– I maximize my time off. I travel over stat holidays to save vacation days and never have more than 24 hours between my flight times and work schedule. I often go straight from work to the airport. I usually have my work bag packed and ready to go and work clothes laid out when I get home since I often only have a few short hours to sleep before heading to work. I’ve also been known to take a red eye or early morning flight back and head straight to work. Those people who “need” a day or two to unpack, grocery shop, and rest after a vacation are people who either have way too much vacation time, or would rather spend a day with their washing machine than on a tropical beach.

– I have a rule that I don’t return from one trip without another one booked. This prevents any post travel blues and always leaves me with something to look forward to and plan for.

I continually hear people say they’d love to travel but can’t because (insert excuse here). It’s bullshit. If you’d love to travel, you’ll find a way to make it happen.  Follow my blog for some tips to make it a little more affordable, stop making excuses, and start getting that passport stamped!

“If you think adventure is dangerous, try routine; it is lethal.” – Paulo Coelho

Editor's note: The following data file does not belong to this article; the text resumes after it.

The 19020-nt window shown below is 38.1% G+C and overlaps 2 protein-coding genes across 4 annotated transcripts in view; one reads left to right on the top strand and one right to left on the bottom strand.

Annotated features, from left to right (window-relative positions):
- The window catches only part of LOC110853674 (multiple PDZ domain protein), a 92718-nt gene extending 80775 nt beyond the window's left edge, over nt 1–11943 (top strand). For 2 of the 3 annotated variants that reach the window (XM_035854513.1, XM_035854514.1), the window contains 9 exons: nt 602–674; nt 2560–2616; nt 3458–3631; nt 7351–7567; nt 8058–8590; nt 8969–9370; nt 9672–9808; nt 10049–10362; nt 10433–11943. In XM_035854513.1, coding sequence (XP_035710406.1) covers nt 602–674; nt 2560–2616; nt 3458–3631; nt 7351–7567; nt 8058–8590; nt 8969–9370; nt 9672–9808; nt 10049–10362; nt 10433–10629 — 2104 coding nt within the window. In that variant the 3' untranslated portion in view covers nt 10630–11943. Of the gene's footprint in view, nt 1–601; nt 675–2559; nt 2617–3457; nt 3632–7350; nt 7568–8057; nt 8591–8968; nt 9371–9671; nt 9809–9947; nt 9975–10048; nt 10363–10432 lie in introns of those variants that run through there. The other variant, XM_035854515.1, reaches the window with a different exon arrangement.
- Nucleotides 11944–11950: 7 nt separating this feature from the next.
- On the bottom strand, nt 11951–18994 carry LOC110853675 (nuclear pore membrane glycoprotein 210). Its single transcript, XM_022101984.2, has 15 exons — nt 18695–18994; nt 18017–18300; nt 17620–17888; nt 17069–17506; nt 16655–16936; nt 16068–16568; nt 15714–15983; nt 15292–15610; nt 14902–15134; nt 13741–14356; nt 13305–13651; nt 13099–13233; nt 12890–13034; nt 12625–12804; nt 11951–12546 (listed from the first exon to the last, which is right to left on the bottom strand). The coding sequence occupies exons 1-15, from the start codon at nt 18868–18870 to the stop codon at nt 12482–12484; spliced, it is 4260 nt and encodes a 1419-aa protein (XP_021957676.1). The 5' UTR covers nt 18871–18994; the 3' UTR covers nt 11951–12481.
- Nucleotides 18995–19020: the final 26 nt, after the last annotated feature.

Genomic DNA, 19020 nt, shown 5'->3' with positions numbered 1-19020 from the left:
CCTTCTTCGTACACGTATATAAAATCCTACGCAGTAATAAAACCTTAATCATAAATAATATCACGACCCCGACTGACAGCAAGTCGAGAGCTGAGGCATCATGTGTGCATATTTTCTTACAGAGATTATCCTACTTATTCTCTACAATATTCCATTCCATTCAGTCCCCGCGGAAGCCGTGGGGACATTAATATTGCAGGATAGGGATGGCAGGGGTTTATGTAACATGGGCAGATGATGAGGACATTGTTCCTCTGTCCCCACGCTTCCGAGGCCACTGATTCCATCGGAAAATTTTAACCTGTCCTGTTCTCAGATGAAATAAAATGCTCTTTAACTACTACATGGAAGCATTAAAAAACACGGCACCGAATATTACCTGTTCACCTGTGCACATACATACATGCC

When Fernweh hits… choosing a destination.

You’ve probably stumbled on this site because you have a slight case of the travel bug, wanderlust, fernweh or simply the desire to explore and see somewhere new.

Hopefully this site gives you some ideas of cool places to go but this particular article may give you some specific thoughts on choosing a destination.

Some of my trips have been a result of impulsive booking when a seat sale drops on www.yvrdeals.com. Turkey had never been near the top of my list to visit until there was an awesome seat sale and next thing you know I was hiking around the caves of Cappadocia and dancing in a hookah bar with locals in Istanbul.

Because I tend to focus on budget travel, I like to remain fairly open to where I’ll end up. For example, some friends and I knew we wanted to head to a beach destination for spring break 2018 but were pretty open minded. We checked who had decent weather and beaches this time of year, then checked flight prices for Central America, South East Asia and the Carribean, and landed on booking the Philippines as it fit our criteria for price, beaches, weather, and somewhere we had never been before.

Since not all destinations are created equally, and sitting on a beach in New Zealand can cost you significantly more money than a beach in the Philippines, you may also want to factor in cost once you arrive. The flight is just the beginning.

Once you’ve determined if budget, the weather, and activities align with what you’re looking for, you may want to do a Google Images search or Instagram #hashtag search to get an idea of what to expect before booking.  By looking up #philippines we were able to get an idea of which islands we wanted to visit based on user photos.

I wish I had more interesting tips to share or an algorithm to help you figure out the perfect destination and when, but for me, scrolling through Instagram has been inspiration for a large number of my trips.

If you are looking for more guidance on how to choose a destination, and even an algorithm to follow, I recommend Lonely Planet’s Where To Go When book.